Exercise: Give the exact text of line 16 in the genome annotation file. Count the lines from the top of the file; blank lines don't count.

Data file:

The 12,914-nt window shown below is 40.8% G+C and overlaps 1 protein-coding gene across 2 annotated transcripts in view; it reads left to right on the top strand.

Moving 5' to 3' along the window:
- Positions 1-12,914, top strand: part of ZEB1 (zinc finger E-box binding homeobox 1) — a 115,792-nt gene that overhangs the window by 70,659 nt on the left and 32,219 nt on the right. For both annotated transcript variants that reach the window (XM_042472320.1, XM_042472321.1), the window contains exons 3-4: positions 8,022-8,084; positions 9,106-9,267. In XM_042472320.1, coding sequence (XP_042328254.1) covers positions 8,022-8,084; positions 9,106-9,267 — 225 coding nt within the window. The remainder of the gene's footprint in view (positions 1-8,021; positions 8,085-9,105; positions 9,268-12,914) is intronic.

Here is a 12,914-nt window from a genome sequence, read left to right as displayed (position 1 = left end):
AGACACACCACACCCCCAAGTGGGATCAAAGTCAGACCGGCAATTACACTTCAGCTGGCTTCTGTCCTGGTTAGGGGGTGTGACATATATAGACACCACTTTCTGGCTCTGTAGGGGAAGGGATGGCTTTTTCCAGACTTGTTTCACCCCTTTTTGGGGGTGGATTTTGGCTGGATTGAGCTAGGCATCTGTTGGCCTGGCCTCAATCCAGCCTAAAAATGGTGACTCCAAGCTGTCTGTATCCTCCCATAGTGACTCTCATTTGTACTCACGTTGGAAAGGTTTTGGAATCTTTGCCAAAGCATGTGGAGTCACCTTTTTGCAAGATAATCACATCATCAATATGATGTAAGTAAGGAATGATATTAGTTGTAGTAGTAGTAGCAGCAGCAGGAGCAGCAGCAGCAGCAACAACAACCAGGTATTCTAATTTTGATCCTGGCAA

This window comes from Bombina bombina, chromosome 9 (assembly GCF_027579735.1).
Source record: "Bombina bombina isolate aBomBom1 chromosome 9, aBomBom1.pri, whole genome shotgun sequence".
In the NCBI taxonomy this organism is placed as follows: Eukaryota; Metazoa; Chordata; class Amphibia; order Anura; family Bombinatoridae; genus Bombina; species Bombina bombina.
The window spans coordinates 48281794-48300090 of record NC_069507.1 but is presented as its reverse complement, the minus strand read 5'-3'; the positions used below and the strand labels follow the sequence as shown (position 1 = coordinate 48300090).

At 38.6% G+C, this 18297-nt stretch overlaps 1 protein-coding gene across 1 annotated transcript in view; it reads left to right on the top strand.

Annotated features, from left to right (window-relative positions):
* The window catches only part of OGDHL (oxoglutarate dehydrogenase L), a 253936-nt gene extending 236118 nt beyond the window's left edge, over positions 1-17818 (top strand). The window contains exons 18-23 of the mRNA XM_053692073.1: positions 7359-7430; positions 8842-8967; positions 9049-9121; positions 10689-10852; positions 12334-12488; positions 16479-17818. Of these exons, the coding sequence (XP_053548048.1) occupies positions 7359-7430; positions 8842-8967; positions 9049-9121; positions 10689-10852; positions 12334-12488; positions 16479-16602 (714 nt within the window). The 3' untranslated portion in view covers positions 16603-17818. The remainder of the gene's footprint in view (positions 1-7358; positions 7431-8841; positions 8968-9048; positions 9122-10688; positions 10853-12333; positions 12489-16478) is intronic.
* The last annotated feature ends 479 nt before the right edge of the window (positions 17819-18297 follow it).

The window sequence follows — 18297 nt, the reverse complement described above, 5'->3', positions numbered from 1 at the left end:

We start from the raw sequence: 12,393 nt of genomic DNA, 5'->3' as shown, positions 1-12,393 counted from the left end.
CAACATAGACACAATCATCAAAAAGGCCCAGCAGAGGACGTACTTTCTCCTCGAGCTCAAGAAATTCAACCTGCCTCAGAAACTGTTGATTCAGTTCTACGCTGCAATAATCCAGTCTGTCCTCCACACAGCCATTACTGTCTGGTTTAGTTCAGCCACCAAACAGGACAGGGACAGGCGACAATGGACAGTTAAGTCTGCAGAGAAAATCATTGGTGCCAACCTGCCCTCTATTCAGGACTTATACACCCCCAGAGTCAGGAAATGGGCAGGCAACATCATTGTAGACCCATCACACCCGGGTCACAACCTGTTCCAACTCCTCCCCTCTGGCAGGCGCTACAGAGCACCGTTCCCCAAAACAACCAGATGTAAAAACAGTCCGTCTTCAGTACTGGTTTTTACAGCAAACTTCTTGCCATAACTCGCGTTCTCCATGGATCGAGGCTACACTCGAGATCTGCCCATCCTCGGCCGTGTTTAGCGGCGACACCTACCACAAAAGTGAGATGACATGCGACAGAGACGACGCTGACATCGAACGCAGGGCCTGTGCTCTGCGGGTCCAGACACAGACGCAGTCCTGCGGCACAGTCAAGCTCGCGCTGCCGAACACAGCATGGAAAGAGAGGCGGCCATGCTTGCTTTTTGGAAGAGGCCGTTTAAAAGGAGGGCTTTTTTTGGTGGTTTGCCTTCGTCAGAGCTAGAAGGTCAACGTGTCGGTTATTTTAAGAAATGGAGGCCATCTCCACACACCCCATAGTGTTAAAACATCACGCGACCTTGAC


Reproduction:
CAACATAGACACAATCATCAAAAAGGCCCAGCAGAGGACGTACTTTCTCCTCGAGCTCAAGAAATTCAACCTGCCTCAGAAACTGTTGATTCAGTTCTACGCTGCAATAATCCAGTCTGTCCTCCACACAGCCATTACTGTCTGGTTTAGTTCAGCCACCAAACAGGACAGGGACAGGCGACAATGGACAGTTAAGTCTGCAGAGAAAATCATTGGTGCCAACCTGCCCTCTATTCAGGACTTATACACCCCCAGAGTCAGGAAATGGGCAGGCAACATCATTGTAGACCCATCACACCCGGGTCACAACCTGTTCCAACTCCTCCCCTCTGGCAGGCGCTACAGAGCACCGTTCCCCAAAACAACCAGATGTAAAAACAGTCCGTCTTCAGTACTGGTTTTTACAGCAAACTTCTTGCCATAACTCGCGTTCTCCATGGATCGAGGCTACACTCGAGATCTGCCCATCCTCGGCCGTGTTTAGCGGCGACACCTACCACAAAAGTGAGATGACATGCGACAGAGACGACGCTGACATCGAACGCAGGGCCTGTGCTCTGCGGGTCCAGACACAGACGCAGTCCTGCGGCACAGTCAAGCTCGCGCTGCCGAACACAGCATGGAAAGAGAGGCGGCCATGCTTGCTTTTTGGAAGAGGCCGTTTAAAAGGAGGGCTTTTTTTGGTGGTTTGCCTTCGTCAGAGCTAGAAGGTCAACGTGTCGGTTATTTTAAGAAATGGAGGCCATCTCCACACACCCCATAGTGTTAAAACATCACGCGACCTTGAC